I begrudgingly admire Michael Bay. I don’t like the Transformers movies, which he directed from scripts by Alex Kurtzman & Roberto Orci and Ehren Kruger, and I’m not convinced anyone else does either, but they look shiny, make loud noises and generate obscene amounts of revenue. With no incentive other than to reap billions of dollars from the box office, he’s hit upon the most impressive of magic formulas, directing enormously profitable blockbusters that no one can muster enough enthusiasm to admit they don’t really enjoy.
I’ve only seen the first two Transformers movies, and you couldn’t pay me enough to see any more. The first one has its moments, but by the second, all traces of fun and coherence have been tossed out in favor of some of the most technically complex, structurally massive, emotionally bankrupt action sequences ever realized on film. These films are immense achievements in technological fortitude – the battles are pitched at a scale worthy of the size of the title characters. Bay shoots these movies as spectacles of war, forgetting that genuinely satisfying war movies deal with people or ideas first and spectacle second, even if the two are fundamentally linked. Done right, substance-free spectacle can be as stirring as cinema gets. But as impressive as it is that Bay managed to construct “realistic” robots that convincingly appear to emerge from everyday machinery, this achievement means nothing without a sense of proportion, or narrative consequence, or emotional weight, or comedic skill, or even visual beauty.
Listen to Episode 13 here.
Welcome back to The M&M Report, Cross-Country Edition. Devin and I have temporarily migrated to opposite sides of the country, but the miracles of technology allowed us to have a fun conversation nonetheless.
We started with some discussion of Beyonce, who stunned the music industry on Friday when she dropped a new album entirely without promotion.
After that, we revealed our holiday plans for pop culture consumption. Devin hopes to marathon every episode of a highly acclaimed AMC drama about a man who makes meth (guess which one) and Mark is going to honor Devin’s demands and dive into the first season of a political drama that rhymes with “The Best Ring.”
From there, we reviewed Amazon’s first scripted series, the political satire Alpha House. We were underwhelmed, despite the presence of John Goodman.
Because the holiday season is in full swing, Devin and I simply had to discuss our feelings about holiday music, including our theories about Christmas albums and some of our favorite tunes.
And finally, we had a heated debate about Love Actually, which is either the best or worst Christmas movie of all time, depending on who you ask. Keep your eyes open for a special appearance from Devin Doesn’t Like Things.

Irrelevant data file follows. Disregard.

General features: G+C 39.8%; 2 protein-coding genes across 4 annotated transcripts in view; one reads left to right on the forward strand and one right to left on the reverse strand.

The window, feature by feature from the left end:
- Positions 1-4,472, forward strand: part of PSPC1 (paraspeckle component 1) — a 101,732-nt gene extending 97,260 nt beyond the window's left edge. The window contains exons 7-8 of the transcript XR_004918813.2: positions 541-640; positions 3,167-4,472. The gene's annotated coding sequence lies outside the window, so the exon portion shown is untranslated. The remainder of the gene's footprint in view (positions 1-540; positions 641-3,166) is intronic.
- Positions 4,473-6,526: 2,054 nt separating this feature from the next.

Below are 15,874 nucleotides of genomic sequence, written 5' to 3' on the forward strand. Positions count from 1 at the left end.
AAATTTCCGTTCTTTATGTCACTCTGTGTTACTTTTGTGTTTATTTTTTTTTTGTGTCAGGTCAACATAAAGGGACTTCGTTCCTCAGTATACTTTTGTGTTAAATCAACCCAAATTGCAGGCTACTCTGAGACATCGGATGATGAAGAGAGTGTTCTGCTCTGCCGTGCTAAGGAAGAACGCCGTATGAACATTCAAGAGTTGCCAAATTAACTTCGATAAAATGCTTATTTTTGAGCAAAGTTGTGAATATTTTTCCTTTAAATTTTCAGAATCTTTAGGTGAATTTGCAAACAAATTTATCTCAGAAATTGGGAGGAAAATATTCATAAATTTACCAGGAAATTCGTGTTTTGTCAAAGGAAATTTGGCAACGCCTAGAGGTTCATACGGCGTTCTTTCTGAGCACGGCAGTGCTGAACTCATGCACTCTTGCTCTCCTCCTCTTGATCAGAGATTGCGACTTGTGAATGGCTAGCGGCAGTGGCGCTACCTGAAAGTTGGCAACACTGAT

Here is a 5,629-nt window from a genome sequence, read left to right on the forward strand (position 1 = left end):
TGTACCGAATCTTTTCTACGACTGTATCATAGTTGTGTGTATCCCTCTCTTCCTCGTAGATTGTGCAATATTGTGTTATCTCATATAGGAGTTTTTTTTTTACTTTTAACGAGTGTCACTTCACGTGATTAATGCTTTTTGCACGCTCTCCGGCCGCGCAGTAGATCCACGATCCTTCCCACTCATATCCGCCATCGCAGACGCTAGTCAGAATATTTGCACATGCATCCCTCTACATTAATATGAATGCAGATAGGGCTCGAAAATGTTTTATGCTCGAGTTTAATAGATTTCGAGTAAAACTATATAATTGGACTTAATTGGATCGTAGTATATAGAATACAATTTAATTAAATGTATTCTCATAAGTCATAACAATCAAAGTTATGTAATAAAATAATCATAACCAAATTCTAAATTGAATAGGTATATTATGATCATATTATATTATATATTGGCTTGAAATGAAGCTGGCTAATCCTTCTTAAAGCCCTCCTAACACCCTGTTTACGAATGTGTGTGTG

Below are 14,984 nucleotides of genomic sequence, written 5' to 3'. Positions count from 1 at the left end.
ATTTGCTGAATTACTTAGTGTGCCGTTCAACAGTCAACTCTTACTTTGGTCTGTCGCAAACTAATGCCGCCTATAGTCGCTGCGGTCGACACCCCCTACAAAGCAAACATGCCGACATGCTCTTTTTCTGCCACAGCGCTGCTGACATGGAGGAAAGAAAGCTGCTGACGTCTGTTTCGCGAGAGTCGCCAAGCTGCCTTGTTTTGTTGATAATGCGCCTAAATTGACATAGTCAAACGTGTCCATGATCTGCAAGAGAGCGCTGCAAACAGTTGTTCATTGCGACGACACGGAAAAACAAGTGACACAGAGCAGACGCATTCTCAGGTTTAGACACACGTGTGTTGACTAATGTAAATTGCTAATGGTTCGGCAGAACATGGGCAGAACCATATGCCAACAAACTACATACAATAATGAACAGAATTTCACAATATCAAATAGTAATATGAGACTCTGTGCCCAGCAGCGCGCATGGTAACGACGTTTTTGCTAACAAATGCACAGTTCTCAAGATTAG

Next week, we’re starting our look back at the year in pop culture. Until then, thanks for listening!
Click through for the time breakdown (and a bonus blast of holiday cheer from Mariah Carey and Jimmy Fallon):
Listen to Episode 12 here.
Welcome to the M&M Report once again! This week, Devin Mitchell and I are experimenting with a new recording format in preparation for our monthlong break from the rigors of academia. I went to one room, Devin went to the next, and we recorded a nice Skype conversation. Next week, we’ll do the same – from opposite sides of the country. (No pressure.)
We started out this week summing up our thoughts on roughly the first half of the 2013-2014 TV season. Between the two of us, we’re watching Trophy Wife, Brooklyn Nine-Nine and Sleepy Hollow. Most of the other new shows failed to strike our fancy.
After that, we talked about how the broadcast networks can survive in the rapidly evolving television landscape. This season’s new shows have been largely unsuccessful in the ratings, but we don’t think networks are dead just yet.
Finally, we’re unveiling a conversation we recorded a few weeks ago: an in-depth review of the Coen Brothers’ new musical drama Inside Llewyn Davis. It’s a terrific movie and we had thoughts about Oscar Isaac, folk music and cats.
Keep an eye out for discussions of the best pop culture of 2013 in future podcasts. Until then…thanks for listening!
Keep reading for the time breakdown.
Art is all about timing. It’s not enough to be talented or creative or passionate or hungry. As much as art is an expression of an individual, it’s produced to be appreciated by others, and others have fickle tastes. The most successful artists apply their talents to some sort of hunger for the work they’re creating. When the timing isn’t just right, though, artists struggle.
Llewyn Davis struggles. The title character in the Coen Brothers’ beautifully crafted, quietly hopeless Inside Llewyn Davis chases after cats, slums for hitmakers, treks across the country, incurs the wrath of his female companions, and sings, softly and loudly, forcefully and listlessly, energetically and exhaustedly, in the hopes that someone, anyone, will see what he sees in himself: a man with a voice that freezes time. But again and again, he runs up against one of life’s most frustrating truisms: sometimes, you’re just in the wrong place at the wrong time.